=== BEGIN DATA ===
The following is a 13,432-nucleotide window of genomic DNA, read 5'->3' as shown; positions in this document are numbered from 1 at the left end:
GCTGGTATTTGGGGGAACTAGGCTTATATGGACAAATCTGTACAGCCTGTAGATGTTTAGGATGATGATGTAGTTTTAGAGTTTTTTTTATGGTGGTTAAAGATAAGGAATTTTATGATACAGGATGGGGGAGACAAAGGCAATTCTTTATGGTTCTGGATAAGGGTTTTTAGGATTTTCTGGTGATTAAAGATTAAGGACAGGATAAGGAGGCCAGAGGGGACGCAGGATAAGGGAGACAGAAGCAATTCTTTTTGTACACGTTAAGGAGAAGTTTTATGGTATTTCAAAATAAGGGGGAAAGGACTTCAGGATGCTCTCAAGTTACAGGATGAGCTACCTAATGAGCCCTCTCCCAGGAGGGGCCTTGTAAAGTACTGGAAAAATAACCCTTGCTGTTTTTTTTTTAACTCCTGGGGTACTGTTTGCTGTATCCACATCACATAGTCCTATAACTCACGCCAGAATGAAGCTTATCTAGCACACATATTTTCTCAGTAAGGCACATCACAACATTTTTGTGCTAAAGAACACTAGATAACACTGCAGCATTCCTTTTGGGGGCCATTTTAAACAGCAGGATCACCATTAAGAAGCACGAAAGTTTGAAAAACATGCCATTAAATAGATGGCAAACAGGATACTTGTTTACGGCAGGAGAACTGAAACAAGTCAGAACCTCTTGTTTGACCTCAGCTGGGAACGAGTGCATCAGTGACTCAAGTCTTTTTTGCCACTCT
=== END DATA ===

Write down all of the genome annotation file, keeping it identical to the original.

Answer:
The following is a 13,432-nucleotide window of genomic DNA, read 5'->3' as shown; positions in this document are numbered from 1 at the left end:
GCTGGTATTTGGGGGAACTAGGCTTATATGGACAAATCTGTACAGCCTGTAGATGTTTAGGATGATGATGTAGTTTTAGAGTTTTTTTTATGGTGGTTAAAGATAAGGAATTTTATGATACAGGATGGGGGAGACAAAGGCAATTCTTTATGGTTCTGGATAAGGGTTTTTAGGATTTTCTGGTGATTAAAGATTAAGGACAGGATAAGGAGGCCAGAGGGGACGCAGGATAAGGGAGACAGAAGCAATTCTTTTTGTACACGTTAAGGAGAAGTTTTATGGTATTTCAAAATAAGGGGGAAAGGACTTCAGGATGCTCTCAAGTTACAGGATGAGCTACCTAATGAGCCCTCTCCCAGGAGGGGCCTTGTAAAGTACTGGAAAAATAACCCTTGCTGTTTTTTTTTTAACTCCTGGGGTACTGTTTGCTGTATCCACATCACATAGTCCTATAACTCACGCCAGAATGAAGCTTATCTAGCACACATATTTTCTCAGTAAGGCACATCACAACATTTTTGTGCTAAAGAACACTAGATAACACTGCAGCATTCCTTTTGGGGGCCATTTTAAACAGCAGGATCACCATTAAGAAGCACGAAAGTTTGAAAAACATGCCATTAAATAGATGGCAAACAGGATACTTGTTTACGGCAGGAGAACTGAAACAAGTCAGAACCTCTTGTTTGACCTCAGCTGGGAACGAGTGCATCAGTGACTCAAGTCTTTTTTGCCACTCT